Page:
To a Wren on Calvary

By Larry Levis 1946–1996 Larry Levis

“Prince Jesus, crush those bastards ...”
—Francois Villon, Grand Testament

It is the unremarkable that will last,

As in Brueghel’s camouflage, where the wren’s withheld,
While elsewhere on a hill, small hawks (or are they other birds?)   
Are busily unraveling eyelashes & pupils
From sunburned thieves outstretched on scaffolds,
Their last vision obscured by wings, then broken, entered.   
I cannot tell whether their blood spurts, or just spills,
Their faces are wings, & their bodies are uncovered.

The twittering they hear is the final trespass.

                                                   ~

And all later luxuries—the half-dressed neighbor couple   
Shouting insults at each other just beyond
Her bra on a cluttered windowsill, then ceasing it when   
A door was slammed to emphasize, like trouble,

The quiet flowing into things then, spreading its wake   
From the child’s toy left out on a lawn
To the broken treatise of jet-trails drifting above—seem   
Keel scrapes on the shores of some enlarging mistake,

A wrong so wide no one can speak of it now in the town   
That once had seemed, like its supporting factories   
That manufactured poems & weaponry,
Like such a good idea. And wasn’t it everyone’s?

Wasn’t the sad pleasure of assembly lines a replica   
Of the wren’s perfect, camouflaged self-sufficiency,
And of its refusal even to be pretty,
Surviving in a plumage dull enough to blend in with

A hemline of smoke, sky, & a serene indifference?

                                                ~

The dead wren I found on a gravel drive   
One morning, all beige above and off-white
Underneath, the body lighter, no more than a vacant tent

Of oily feathers stretched, blent, & lacquered shut   
Against the world—was a world I couldn’t touch.   
And in its skull a snow of lice had set up such
An altar, the congregation spreading from the tongue

To round, bare sills that had been its eyes, I let
It drop, my hand changed for a moment
By a thing so common it was never once distracted from   
The nothing all wrens meant, the one feather on the road.

No feeding in the wake of cavalry or kings changed it.   
Even in the end it swerved away, & made the abrupt   
Riddle all things come to seem ... irrelevant:
The tucked claws clutched emptiness like a stick.

And if Death whispered as always in the language of curling   
Leaves, or a later one that makes us stranger,
“Don’t you come near me motherfucker”;
If the tang of metal in slang made the New World fertile,

Still ... as they resumed their quarrel in the quiet air,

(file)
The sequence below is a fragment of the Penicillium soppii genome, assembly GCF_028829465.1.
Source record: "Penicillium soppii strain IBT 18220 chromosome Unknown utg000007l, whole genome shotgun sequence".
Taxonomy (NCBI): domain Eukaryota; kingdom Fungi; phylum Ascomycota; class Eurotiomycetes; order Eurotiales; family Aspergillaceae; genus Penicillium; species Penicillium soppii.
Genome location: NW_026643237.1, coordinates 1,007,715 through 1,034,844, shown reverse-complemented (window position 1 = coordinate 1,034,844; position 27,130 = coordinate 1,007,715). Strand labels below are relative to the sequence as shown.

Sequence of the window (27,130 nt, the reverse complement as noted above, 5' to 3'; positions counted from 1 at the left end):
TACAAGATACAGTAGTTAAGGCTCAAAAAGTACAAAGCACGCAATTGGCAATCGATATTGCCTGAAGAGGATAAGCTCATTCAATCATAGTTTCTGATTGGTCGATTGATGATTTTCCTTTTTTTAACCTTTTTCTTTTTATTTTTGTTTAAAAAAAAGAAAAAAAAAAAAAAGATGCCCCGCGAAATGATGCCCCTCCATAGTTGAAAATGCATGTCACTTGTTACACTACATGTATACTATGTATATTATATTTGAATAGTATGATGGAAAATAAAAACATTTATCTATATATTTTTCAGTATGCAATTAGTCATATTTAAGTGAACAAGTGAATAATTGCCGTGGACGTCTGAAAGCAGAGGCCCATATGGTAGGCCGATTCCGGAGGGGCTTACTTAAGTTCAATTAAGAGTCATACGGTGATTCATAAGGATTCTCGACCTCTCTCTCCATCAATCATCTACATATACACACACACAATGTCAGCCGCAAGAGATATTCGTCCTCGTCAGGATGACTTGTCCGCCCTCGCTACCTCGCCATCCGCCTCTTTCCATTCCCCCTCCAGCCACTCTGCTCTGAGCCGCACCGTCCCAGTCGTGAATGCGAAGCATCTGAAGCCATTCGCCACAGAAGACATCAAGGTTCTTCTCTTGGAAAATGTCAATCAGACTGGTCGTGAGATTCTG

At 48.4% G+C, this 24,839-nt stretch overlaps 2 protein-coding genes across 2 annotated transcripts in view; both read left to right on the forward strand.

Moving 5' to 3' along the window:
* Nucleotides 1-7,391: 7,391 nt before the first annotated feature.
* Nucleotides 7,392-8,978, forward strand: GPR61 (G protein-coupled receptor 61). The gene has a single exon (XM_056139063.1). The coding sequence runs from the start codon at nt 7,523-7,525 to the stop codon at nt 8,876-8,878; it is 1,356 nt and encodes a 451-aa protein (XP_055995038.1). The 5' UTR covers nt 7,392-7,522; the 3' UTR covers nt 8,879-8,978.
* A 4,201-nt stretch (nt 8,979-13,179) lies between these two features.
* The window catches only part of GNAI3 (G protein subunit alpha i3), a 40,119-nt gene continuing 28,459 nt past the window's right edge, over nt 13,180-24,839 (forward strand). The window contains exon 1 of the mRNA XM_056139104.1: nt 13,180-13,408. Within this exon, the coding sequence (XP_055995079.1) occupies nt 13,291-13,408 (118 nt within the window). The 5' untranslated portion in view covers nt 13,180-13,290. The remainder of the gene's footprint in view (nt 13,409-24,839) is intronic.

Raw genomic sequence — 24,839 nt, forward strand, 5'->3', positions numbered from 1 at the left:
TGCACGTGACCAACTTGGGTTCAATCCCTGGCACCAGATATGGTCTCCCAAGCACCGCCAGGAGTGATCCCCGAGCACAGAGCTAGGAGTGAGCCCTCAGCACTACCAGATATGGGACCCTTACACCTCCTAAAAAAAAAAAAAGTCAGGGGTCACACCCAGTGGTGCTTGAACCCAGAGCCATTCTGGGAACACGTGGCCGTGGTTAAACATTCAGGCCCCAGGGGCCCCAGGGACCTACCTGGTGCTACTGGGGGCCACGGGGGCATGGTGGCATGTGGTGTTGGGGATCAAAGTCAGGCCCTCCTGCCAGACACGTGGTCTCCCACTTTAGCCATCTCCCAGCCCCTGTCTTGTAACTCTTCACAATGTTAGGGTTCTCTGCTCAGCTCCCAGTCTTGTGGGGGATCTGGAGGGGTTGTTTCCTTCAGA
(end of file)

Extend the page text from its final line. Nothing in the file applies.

I could hear the species cheep in what they said ...
Until their voices rose. Until the sound of a slap erased   
A world, & the woman, in a music stripped of all prayer,

Began sobbing, & the man become bystander cried O Jesus.
In the sky, the first stars were already faint
And timeless, but what could they matter to that boy, blent   
To no choir, who saw at last the clean wings of indifferent

Hunger, & despair? Around him the other petty thieves,

With arms outstretched, & eyes pecked out by birds, reclined,   
Fastened forever to scaffolds which gradually would cover   
An Empire’s hills & line its roads as far
As anyone escaping in a cart could see, his swerving mind

On the dark brimming up in everything, the reins   
Going slack in his hand as the cart slows, & stops,   
And the horse sees its own breath go out
Onto the cold air, & gazes after the off-white plume,

And seems amazed by it, by its breath, by everything.   
But the man slumped behind it, dangling a lost nail   
Between his lips, only stares at the swishing tail,
At each white breath going out, thinning, & then vanishing,

For he has grown tired of amazing things.

Larry Levis, “To a Wren on Cavalry” from The Widening Spell of the Leaves. Copyright © 1991 by Larry Levis. All rights are controlled by the University of Pittsburgh Press. Reprinted with the permission of the University of Pittsburgh Press, www.upress.pitt.edu.


Source: The Widening Spell of the Leaves (University of Pittsburgh Press, 1991)

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Poet Larry Levis 1946–1996

Subjects Death, Men & Women, Relationships, Home Life, Nature, Living, Religion, Animals

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 Larry  Levis

Biography

Poet Larry Levis, whose collection The Afterlife won the Lamont Poetry Prize, often employed an imagist or surrealist approach in his work. As Diane Wakoski wrote in Contemporary Poets, Levis's "work is best when the poems are short and are shaped by his imagist instincts or his gestures towards surrealism. He is a master of the brief moment of recognition where the personal is embedded in the generic . . . and the least . . .

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SUBJECT Death, Men & Women, Relationships, Home Life, Nature, Living, Religion, Animals

Poetic Terms Free Verse

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